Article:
Posted Aug 22, 2012 10:37 AM
This is the third in a series of articles on the teams that did not make the playoffs last season, previewing their prospects of making it to the postseason in 2012-13. Next up: the Milwaukee Bucks.
Like the other five head coaches who were new to their teams last season, Detroit's Lawrence Frank had to scramble. Hired in early August, Frank -- the former Nets head coach and lead assistant in Boston -- had to cool his heels for another four months, waiting for the NBA lockout to grind to a conclusion.
Then all hell broke loose, with a whirlwind training camp, a sample-sized preseason schedule and a breakneck 66-game schedule. It was dropped on everyone equally, but the thud hit louder on those preaching "new," be it new offense, new defense, new players or new cultures. Limited practice time, canceled shootarounds, three games in three nights -- it didn't make for much of a classroom.
Especially not for a coach such as Frank, with a roster like the Pistons, caught in the early-to-mid stages of a rebuild with way more past and future than present in the house.
In W-L record, the Pistons' 25-41 ranked 22nd, which actually was OK compared to so many of their category-by-category results. They finished 27th in points per game, 25th in field-goal percentage, 27th in rebounds, 28th in assists, 28th in turnovers and 25th in opponents' field-goal percentage. Detroit was 13th in 3-point accuracy and 14th in points allowed, but that was misleading; it ranked 26th in pace and thus 22nd in defensive rating (106.3).
But take a closer look: The Pistons started horribly, (4-20 through Feb. 1), then went 21-21. Their scoring differential tightened from minus-10.8 to minus-1.4. They broke even on the boards over those final 42 games and came within a hair of matching opposing shooters (after losing that category 42.3 percent to 48.6).
Of the six new head coaches for 2011-12, three -- Frank, Toronto's Dwane Casey and the Lakers' Mike Brown -- posted better records after Feb. 1 than before that date. No one got his team to improve across the board more than Frank, evidence of both his coaching and development at a couple of key positions.
Joe Dumars' piece-by-piece rebuilding has gone well, if slowly, of late. Point guard Brandon Knight and power forward Greg Monroe are the goods, and forward Jonas Jerebko, a rookie in 2009-10, is a valuable rotation guy in the grand scheme. Monroe's 30 double-doubles were the most by a Pistons player since Ben Wallace (34) in the 2003-04 championship season. Knight scored the most points (847) by a Detroit rookie since Grant Hill 17 years earlier (and, like Monroe, did it in 66 games). At 15.4 ppg and 12.8, respectively, the two ranked fourth and sixth in scoring among NBA players under age 22.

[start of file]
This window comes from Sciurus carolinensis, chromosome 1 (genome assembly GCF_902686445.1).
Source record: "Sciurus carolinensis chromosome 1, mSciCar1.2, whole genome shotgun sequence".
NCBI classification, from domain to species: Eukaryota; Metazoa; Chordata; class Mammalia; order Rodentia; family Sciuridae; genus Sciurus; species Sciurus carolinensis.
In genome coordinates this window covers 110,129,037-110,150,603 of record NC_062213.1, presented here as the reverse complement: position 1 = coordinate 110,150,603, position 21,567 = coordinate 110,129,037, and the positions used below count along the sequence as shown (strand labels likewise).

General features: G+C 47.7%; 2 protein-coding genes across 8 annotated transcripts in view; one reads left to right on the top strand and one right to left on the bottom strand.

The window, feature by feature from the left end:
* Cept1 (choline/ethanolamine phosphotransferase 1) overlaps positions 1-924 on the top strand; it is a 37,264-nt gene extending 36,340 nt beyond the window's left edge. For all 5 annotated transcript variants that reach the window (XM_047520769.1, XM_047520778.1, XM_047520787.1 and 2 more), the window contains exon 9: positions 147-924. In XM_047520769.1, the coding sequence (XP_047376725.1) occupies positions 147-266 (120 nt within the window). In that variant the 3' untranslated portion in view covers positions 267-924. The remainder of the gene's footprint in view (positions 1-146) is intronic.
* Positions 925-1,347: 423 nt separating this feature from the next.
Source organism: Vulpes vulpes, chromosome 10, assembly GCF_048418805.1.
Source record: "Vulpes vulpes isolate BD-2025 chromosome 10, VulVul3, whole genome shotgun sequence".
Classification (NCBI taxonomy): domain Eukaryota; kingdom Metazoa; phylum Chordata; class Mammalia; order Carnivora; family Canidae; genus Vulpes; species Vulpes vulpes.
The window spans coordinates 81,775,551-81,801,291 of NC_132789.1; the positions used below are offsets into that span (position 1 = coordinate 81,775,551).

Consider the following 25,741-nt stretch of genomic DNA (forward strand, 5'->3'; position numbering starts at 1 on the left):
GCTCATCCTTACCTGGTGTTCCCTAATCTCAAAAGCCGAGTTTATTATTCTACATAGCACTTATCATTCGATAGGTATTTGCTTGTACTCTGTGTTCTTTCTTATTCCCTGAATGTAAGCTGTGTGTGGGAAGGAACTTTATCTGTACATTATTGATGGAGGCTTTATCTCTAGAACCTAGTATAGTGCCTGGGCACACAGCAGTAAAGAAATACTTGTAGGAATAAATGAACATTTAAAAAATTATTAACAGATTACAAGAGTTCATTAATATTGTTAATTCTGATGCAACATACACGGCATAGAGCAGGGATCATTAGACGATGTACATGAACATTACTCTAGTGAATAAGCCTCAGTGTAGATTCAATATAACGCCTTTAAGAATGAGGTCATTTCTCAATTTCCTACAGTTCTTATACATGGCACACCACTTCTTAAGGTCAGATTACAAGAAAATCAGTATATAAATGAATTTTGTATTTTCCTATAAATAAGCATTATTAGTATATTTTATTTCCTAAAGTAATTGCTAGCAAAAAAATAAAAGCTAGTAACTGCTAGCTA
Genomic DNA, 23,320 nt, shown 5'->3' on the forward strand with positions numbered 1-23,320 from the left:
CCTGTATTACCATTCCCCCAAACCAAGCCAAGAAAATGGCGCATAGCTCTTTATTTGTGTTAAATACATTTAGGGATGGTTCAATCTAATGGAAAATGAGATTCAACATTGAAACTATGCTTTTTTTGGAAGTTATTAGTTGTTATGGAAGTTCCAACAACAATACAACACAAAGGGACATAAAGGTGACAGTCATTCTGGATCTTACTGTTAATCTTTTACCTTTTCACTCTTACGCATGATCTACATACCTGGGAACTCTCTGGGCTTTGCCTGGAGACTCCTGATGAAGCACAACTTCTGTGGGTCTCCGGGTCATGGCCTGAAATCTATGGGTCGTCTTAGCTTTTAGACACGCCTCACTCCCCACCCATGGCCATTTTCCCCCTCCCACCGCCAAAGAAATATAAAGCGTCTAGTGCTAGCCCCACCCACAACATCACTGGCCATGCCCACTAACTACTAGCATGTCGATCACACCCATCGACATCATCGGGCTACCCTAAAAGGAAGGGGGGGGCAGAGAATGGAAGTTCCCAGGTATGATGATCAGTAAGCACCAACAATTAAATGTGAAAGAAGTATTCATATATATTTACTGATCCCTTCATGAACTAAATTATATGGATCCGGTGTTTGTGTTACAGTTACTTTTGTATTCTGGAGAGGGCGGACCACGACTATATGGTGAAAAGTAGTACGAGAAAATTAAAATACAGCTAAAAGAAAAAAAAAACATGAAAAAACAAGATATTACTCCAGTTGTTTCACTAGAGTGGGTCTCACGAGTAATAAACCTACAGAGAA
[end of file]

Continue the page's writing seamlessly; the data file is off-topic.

The other spots? Shooting guard Rodney Stuckey has been around so long -- and already has navigated both lofty and dashed expectations -- that folks forget he's only 26. He topped 30 percent from 3-point range for the first time and he trailed only Russell Westbrook, John Wall and James Harden among guards in free-throw attempts (his per-minute average was higher than theirs, too).
Small forward is old school, with Tayshaun Prince and Corey Maggette. Center -- in the blueprint, anyway -- will be handled by rookies Andre Drummond, the No. 9 pick out of UConn, and Ukraine import Slava Kravtsov. Drummond is a classic project player, physically impressive and gifted but also raw, generating talk of patience at the Orlando summer league.
Detroit looks to be heading into the season with five -- count 'em, five -- rookies: Drummond, Kravtsov, Kyle Singler, Kim English and Khris Middleton. According to Dan Feldman of the PistonPowered blog, the Pistons will be the first team to do that since Milwaukee in 2006-07 and only the 33rd in the NBA in the past 20 seasons. They're of varied age and experience, but that still is a lot of newbies to indoctrinate and, in some cases, lean on.
Let's see, Prince is going up the ladder of Piston milestones -- he's only 82 points behind Grant Hill on the franchise scoring list, needs 699 to become the eighth Detroit player to crack 10,000 and already ranks fifth in appearances (724) ahead of Bob Lanier and Dave Bing. But his biggest value is as mentor for the team's youngsters. Maggette (the flip side of the Ben Gordon clear-out) and Charlie Villanueva are placeholders for the future, too, while Austin Daye's future might be past as a Piston.
It's possible that Detroit could flirt with .500 all season, which could snag them the final playoff berth in the East. But growing up, improving and targeting 2013-14 as their coming-out season seems more realistic.
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